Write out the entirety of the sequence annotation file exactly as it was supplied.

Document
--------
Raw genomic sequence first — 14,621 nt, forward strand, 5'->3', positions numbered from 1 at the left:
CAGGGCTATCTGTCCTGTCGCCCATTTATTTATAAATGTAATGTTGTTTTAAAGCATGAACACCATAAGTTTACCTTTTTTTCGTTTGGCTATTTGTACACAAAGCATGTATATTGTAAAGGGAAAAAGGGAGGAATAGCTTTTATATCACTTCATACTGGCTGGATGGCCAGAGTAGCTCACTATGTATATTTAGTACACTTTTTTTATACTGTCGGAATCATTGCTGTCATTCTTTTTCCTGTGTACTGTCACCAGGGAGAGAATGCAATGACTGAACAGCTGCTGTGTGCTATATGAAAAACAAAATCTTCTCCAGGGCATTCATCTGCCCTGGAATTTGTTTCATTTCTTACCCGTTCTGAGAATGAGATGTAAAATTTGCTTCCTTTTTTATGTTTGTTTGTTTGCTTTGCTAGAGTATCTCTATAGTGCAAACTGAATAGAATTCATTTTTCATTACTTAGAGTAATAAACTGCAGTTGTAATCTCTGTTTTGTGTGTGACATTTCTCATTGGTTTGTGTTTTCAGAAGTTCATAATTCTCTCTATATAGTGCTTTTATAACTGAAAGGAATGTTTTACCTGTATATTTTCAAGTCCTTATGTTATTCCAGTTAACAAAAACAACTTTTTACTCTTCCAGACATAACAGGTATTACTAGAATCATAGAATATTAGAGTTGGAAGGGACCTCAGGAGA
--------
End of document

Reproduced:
Raw genomic sequence first — 14,621 nt, forward strand, 5'->3', positions numbered from 1 at the left:
CAGGGCTATCTGTCCTGTCGCCCATTTATTTATAAATGTAATGTTGTTTTAAAGCATGAACACCATAAGTTTACCTTTTTTTCGTTTGGCTATTTGTACACAAAGCATGTATATTGTAAAGGGAAAAAGGGAGGAATAGCTTTTATATCACTTCATACTGGCTGGATGGCCAGAGTAGCTCACTATGTATATTTAGTACACTTTTTTTATACTGTCGGAATCATTGCTGTCATTCTTTTTCCTGTGTACTGTCACCAGGGAGAGAATGCAATGACTGAACAGCTGCTGTGTGCTATATGAAAAACAAAATCTTCTCCAGGGCATTCATCTGCCCTGGAATTTGTTTCATTTCTTACCCGTTCTGAGAATGAGATGTAAAATTTGCTTCCTTTTTTATGTTTGTTTGTTTGCTTTGCTAGAGTATCTCTATAGTGCAAACTGAATAGAATTCATTTTTCATTACTTAGAGTAATAAACTGCAGTTGTAATCTCTGTTTTGTGTGTGACATTTCTCATTGGTTTGTGTTTTCAGAAGTTCATAATTCTCTCTATATAGTGCTTTTATAACTGAAAGGAATGTTTTACCTGTATATTTTCAAGTCCTTATGTTATTCCAGTTAACAAAAACAACTTTTTACTCTTCCAGACATAACAGGTATTACTAGAATCATAGAATATTAGAGTTGGAAGGGACCTCAGGAGA